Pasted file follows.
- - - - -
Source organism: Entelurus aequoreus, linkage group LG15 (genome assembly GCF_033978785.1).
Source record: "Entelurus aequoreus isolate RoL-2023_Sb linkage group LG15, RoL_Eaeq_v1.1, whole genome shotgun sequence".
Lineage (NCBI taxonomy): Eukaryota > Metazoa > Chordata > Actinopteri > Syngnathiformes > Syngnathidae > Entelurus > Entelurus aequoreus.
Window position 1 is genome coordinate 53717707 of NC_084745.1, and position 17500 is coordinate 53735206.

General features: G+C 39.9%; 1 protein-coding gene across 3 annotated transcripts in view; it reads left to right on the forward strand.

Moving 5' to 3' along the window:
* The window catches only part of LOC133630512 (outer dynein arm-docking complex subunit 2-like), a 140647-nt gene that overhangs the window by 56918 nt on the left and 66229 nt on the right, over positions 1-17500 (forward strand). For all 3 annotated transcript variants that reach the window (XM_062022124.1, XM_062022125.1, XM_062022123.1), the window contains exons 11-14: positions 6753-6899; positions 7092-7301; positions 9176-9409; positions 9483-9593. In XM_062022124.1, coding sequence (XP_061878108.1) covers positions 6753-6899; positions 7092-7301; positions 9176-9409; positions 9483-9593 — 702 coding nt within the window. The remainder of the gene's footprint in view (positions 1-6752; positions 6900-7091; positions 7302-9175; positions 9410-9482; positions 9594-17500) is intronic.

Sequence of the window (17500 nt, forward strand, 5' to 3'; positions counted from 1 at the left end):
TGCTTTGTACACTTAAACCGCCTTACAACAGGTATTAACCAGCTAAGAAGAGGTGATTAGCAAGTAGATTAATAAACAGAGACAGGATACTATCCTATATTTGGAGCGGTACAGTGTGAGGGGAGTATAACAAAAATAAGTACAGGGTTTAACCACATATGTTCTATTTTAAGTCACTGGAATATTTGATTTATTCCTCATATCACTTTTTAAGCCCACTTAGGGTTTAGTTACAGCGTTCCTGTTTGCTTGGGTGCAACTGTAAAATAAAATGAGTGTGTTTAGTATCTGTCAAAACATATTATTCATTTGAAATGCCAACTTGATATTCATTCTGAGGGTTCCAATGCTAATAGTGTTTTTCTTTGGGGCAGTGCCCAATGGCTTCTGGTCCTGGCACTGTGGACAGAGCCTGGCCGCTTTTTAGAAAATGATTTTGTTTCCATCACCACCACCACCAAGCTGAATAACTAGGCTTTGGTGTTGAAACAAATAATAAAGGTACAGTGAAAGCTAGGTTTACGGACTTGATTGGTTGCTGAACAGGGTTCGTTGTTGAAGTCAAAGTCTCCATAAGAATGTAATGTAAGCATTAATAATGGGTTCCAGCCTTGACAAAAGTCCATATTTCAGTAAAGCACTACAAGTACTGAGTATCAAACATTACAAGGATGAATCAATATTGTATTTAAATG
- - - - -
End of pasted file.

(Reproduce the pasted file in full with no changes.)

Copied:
Source organism: Entelurus aequoreus, linkage group LG15 (genome assembly GCF_033978785.1).
Source record: "Entelurus aequoreus isolate RoL-2023_Sb linkage group LG15, RoL_Eaeq_v1.1, whole genome shotgun sequence".
Lineage (NCBI taxonomy): Eukaryota > Metazoa > Chordata > Actinopteri > Syngnathiformes > Syngnathidae > Entelurus > Entelurus aequoreus.
Window position 1 is genome coordinate 53717707 of NC_084745.1, and position 17500 is coordinate 53735206.

General features: G+C 39.9%; 1 protein-coding gene across 3 annotated transcripts in view; it reads left to right on the forward strand.

Moving 5' to 3' along the window:
* The window catches only part of LOC133630512 (outer dynein arm-docking complex subunit 2-like), a 140647-nt gene that overhangs the window by 56918 nt on the left and 66229 nt on the right, over positions 1-17500 (forward strand). For all 3 annotated transcript variants that reach the window (XM_062022124.1, XM_062022125.1, XM_062022123.1), the window contains exons 11-14: positions 6753-6899; positions 7092-7301; positions 9176-9409; positions 9483-9593. In XM_062022124.1, coding sequence (XP_061878108.1) covers positions 6753-6899; positions 7092-7301; positions 9176-9409; positions 9483-9593 — 702 coding nt within the window. The remainder of the gene's footprint in view (positions 1-6752; positions 6900-7091; positions 7302-9175; positions 9410-9482; positions 9594-17500) is intronic.

Sequence of the window (17500 nt, forward strand, 5' to 3'; positions counted from 1 at the left end):
TGCTTTGTACACTTAAACCGCCTTACAACAGGTATTAACCAGCTAAGAAGAGGTGATTAGCAAGTAGATTAATAAACAGAGACAGGATACTATCCTATATTTGGAGCGGTACAGTGTGAGGGGAGTATAACAAAAATAAGTACAGGGTTTAACCACATATGTTCTATTTTAAGTCACTGGAATATTTGATTTATTCCTCATATCACTTTTTAAGCCCACTTAGGGTTTAGTTACAGCGTTCCTGTTTGCTTGGGTGCAACTGTAAAATAAAATGAGTGTGTTTAGTATCTGTCAAAACATATTATTCATTTGAAATGCCAACTTGATATTCATTCTGAGGGTTCCAATGCTAATAGTGTTTTTCTTTGGGGCAGTGCCCAATGGCTTCTGGTCCTGGCACTGTGGACAGAGCCTGGCCGCTTTTTAGAAAATGATTTTGTTTCCATCACCACCACCACCAAGCTGAATAACTAGGCTTTGGTGTTGAAACAAATAATAAAGGTACAGTGAAAGCTAGGTTTACGGACTTGATTGGTTGCTGAACAGGGTTCGTTGTTGAAGTCAAAGTCTCCATAAGAATGTAATGTAAGCATTAATAATGGGTTCCAGCCTTGACAAAAGTCCATATTTCAGTAAAGCACTACAAGTACTGAGTATCAAACATTACAAGGATGAATCAATATTGTATTTAAATG